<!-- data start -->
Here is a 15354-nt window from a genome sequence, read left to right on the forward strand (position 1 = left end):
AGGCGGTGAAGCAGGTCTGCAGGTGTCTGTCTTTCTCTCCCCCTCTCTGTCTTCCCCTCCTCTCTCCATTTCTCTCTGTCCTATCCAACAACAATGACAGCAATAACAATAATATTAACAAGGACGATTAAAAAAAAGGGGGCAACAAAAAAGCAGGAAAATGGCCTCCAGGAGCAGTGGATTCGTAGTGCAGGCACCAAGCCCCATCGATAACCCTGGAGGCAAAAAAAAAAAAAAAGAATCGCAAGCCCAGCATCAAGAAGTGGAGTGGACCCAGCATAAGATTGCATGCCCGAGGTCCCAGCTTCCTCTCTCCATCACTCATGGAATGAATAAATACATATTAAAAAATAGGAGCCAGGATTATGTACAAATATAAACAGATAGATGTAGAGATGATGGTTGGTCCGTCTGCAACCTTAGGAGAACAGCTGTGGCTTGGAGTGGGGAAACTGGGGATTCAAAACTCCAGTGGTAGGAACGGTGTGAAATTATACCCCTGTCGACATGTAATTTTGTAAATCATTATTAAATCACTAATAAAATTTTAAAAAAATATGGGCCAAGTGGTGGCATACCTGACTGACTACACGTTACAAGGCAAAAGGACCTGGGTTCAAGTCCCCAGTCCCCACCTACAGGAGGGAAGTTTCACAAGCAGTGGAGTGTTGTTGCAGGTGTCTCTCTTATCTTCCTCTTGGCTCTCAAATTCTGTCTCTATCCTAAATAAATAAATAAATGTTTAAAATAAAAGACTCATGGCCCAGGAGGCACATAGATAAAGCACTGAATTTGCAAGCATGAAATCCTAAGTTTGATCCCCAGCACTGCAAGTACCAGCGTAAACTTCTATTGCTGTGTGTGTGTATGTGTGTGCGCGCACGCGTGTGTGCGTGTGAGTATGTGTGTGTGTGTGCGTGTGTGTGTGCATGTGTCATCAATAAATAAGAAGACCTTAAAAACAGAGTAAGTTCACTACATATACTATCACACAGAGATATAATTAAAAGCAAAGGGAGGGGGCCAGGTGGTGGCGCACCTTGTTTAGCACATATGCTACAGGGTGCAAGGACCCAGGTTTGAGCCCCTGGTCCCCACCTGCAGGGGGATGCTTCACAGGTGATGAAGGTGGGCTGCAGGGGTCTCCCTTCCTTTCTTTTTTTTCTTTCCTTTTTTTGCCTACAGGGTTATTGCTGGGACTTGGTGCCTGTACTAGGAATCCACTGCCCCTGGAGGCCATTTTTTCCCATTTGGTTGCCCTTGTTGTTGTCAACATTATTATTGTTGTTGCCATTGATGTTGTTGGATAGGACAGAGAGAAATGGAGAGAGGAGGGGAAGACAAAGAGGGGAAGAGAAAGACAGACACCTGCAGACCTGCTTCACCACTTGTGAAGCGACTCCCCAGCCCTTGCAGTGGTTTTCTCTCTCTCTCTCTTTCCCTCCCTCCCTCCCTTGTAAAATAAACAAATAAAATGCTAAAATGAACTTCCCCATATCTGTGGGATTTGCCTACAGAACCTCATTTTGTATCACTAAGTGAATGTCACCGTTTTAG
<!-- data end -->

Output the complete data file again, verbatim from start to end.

Here is a 15354-nt window from a genome sequence, read left to right on the forward strand (position 1 = left end):
AGGCGGTGAAGCAGGTCTGCAGGTGTCTGTCTTTCTCTCCCCCTCTCTGTCTTCCCCTCCTCTCTCCATTTCTCTCTGTCCTATCCAACAACAATGACAGCAATAACAATAATATTAACAAGGACGATTAAAAAAAAGGGGGCAACAAAAAAGCAGGAAAATGGCCTCCAGGAGCAGTGGATTCGTAGTGCAGGCACCAAGCCCCATCGATAACCCTGGAGGCAAAAAAAAAAAAAAAGAATCGCAAGCCCAGCATCAAGAAGTGGAGTGGACCCAGCATAAGATTGCATGCCCGAGGTCCCAGCTTCCTCTCTCCATCACTCATGGAATGAATAAATACATATTAAAAAATAGGAGCCAGGATTATGTACAAATATAAACAGATAGATGTAGAGATGATGGTTGGTCCGTCTGCAACCTTAGGAGAACAGCTGTGGCTTGGAGTGGGGAAACTGGGGATTCAAAACTCCAGTGGTAGGAACGGTGTGAAATTATACCCCTGTCGACATGTAATTTTGTAAATCATTATTAAATCACTAATAAAATTTTAAAAAAATATGGGCCAAGTGGTGGCATACCTGACTGACTACACGTTACAAGGCAAAAGGACCTGGGTTCAAGTCCCCAGTCCCCACCTACAGGAGGGAAGTTTCACAAGCAGTGGAGTGTTGTTGCAGGTGTCTCTCTTATCTTCCTCTTGGCTCTCAAATTCTGTCTCTATCCTAAATAAATAAATAAATGTTTAAAATAAAAGACTCATGGCCCAGGAGGCACATAGATAAAGCACTGAATTTGCAAGCATGAAATCCTAAGTTTGATCCCCAGCACTGCAAGTACCAGCGTAAACTTCTATTGCTGTGTGTGTGTATGTGTGTGCGCGCACGCGTGTGTGCGTGTGAGTATGTGTGTGTGTGTGCGTGTGTGTGTGCATGTGTCATCAATAAATAAGAAGACCTTAAAAACAGAGTAAGTTCACTACATATACTATCACACAGAGATATAATTAAAAGCAAAGGGAGGGGGCCAGGTGGTGGCGCACCTTGTTTAGCACATATGCTACAGGGTGCAAGGACCCAGGTTTGAGCCCCTGGTCCCCACCTGCAGGGGGATGCTTCACAGGTGATGAAGGTGGGCTGCAGGGGTCTCCCTTCCTTTCTTTTTTTTCTTTCCTTTTTTTGCCTACAGGGTTATTGCTGGGACTTGGTGCCTGTACTAGGAATCCACTGCCCCTGGAGGCCATTTTTTCCCATTTGGTTGCCCTTGTTGTTGTCAACATTATTATTGTTGTTGCCATTGATGTTGTTGGATAGGACAGAGAGAAATGGAGAGAGGAGGGGAAGACAAAGAGGGGAAGAGAAAGACAGACACCTGCAGACCTGCTTCACCACTTGTGAAGCGACTCCCCAGCCCTTGCAGTGGTTTTCTCTCTCTCTCTCTTTCCCTCCCTCCCTCCCTTGTAAAATAAACAAATAAAATGCTAAAATGAACTTCCCCATATCTGTGGGATTTGCCTACAGAACCTCATTTTGTATCACTAAGTGAATGTCACCGTTTTAG